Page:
M.T. Anderson is a veteran author of books for children and young adults (his “The Pox Party” won the National Book Award in 2006). But he called his newest book “a total departure.” In “Symphony for the City of the Dead: Dmitri Shostakovich and the Siege of Leningrad,” Anderson tells the story of the Russian composer and his most legendary work, a symphony credited with strengthening the resolve of a city and a people brought to despair by the Nazis during World War II.
Researching the subject was an education in itself, Anderson said. “I had heard, in passing, stories about this symphony,” he recalled. “I heard it had been performed in the city by this orchestra of emaciated, starving people, and that it had been broadcast along no man’s land, over the German trenches.”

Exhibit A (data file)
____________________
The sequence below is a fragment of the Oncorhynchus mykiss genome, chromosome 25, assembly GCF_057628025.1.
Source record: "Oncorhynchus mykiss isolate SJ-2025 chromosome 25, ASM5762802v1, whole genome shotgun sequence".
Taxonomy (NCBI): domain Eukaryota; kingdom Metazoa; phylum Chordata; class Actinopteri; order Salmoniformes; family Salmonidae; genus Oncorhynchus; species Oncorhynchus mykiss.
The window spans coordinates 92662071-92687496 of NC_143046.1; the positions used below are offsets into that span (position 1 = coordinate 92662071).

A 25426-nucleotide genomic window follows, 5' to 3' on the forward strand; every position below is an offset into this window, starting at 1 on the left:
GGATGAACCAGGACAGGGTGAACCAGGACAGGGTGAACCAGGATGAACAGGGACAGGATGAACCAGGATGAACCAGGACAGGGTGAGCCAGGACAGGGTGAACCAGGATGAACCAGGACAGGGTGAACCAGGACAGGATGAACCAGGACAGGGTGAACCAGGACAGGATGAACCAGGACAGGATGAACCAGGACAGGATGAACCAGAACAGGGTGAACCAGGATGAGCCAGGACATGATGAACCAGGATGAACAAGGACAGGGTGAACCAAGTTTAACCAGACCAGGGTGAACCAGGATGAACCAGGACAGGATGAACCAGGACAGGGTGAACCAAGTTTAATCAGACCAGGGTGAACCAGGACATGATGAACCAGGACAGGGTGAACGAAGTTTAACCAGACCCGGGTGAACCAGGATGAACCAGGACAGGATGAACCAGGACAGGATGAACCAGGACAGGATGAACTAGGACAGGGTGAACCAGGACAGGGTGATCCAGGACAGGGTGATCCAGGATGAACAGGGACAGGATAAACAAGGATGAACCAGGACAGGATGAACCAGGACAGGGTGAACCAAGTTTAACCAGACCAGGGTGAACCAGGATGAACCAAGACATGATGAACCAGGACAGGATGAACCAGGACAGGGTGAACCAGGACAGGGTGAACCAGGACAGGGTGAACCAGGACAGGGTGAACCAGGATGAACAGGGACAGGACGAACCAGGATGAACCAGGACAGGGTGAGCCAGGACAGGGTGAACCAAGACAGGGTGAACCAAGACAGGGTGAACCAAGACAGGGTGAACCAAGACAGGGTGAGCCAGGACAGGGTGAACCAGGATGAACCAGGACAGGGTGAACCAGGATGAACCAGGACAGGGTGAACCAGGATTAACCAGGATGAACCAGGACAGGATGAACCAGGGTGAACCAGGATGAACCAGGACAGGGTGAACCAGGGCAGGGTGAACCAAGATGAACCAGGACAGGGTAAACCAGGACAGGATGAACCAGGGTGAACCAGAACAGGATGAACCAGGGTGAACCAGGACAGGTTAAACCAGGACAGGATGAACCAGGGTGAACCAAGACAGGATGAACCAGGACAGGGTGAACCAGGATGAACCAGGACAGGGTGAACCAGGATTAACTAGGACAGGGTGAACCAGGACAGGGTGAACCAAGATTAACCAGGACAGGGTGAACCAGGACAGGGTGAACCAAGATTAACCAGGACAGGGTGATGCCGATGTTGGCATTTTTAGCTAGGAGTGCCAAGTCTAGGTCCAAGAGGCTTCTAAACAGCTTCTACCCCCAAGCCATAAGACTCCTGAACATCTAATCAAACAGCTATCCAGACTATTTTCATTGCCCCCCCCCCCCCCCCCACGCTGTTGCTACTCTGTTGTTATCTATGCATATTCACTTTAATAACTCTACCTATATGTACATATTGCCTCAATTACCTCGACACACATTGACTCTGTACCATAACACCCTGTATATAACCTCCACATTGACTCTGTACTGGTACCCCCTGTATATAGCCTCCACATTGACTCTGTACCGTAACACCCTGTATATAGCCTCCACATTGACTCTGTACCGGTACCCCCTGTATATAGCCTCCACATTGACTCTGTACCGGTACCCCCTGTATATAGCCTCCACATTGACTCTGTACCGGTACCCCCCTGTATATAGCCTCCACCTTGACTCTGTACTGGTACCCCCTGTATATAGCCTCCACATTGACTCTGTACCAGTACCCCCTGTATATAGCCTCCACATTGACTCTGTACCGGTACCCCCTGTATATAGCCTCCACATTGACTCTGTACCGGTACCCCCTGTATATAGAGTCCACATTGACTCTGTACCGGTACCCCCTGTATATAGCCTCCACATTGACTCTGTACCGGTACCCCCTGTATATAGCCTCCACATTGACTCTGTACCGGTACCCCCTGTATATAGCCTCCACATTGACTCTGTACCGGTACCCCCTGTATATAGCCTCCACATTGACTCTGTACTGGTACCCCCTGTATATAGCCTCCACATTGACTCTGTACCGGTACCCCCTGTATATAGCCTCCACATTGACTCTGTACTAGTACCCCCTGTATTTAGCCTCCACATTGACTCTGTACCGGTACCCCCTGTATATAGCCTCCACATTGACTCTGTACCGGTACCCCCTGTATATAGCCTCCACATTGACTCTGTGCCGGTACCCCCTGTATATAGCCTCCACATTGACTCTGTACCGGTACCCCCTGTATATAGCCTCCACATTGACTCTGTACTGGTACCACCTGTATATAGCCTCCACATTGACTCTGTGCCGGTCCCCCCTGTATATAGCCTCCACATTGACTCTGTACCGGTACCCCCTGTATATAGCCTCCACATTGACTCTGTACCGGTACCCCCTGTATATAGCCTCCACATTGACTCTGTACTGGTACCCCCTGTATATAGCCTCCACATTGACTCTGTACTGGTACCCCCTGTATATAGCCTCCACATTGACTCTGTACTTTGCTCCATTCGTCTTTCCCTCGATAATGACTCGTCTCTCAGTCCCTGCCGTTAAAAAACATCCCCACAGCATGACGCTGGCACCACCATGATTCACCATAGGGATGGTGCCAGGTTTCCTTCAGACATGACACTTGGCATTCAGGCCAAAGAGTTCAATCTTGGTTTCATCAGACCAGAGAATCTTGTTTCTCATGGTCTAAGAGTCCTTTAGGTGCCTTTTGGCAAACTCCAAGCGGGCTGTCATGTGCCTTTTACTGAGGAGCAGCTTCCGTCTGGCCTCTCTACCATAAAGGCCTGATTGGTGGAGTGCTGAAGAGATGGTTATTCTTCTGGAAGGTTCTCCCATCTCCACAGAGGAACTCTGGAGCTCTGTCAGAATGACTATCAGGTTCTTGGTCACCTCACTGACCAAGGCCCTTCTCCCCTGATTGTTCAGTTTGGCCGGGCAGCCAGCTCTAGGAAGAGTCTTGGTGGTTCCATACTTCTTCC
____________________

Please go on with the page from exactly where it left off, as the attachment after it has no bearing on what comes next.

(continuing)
What he found was a story of loss and desperation. “The Russian story is incredible,” Anderson said, “and it really changes our sense of the war’’ as the number of Soviets believed to have died during the blockade approximately equals the number of American military deaths in all US wars. Surrounded by German troops, the people of Leningrad endured “the longest siege in recorded history,” he went on. “Every day thousands of people died of starvation. There was cannibalism in the city. People were eating the dead. All the windows had been blown out in bombing raids.”
In this horrific setting, Shostakovich’s heroic symphony spoke powerfully to listeners. “Years later,” Anderson said, “German soldiers approached the conductor of that concert and they said to him, ‘We were actually there in the German trenches the night of that performance. We heard the symphony. And that was the night we knew we would never take the city of Leningrad.’ ”
Anderson will read 6:30 p.m. Tuesday at Porter Square Books.
Kate Tuttle, a writer and editor, can be reached at firstname.lastname@example.org.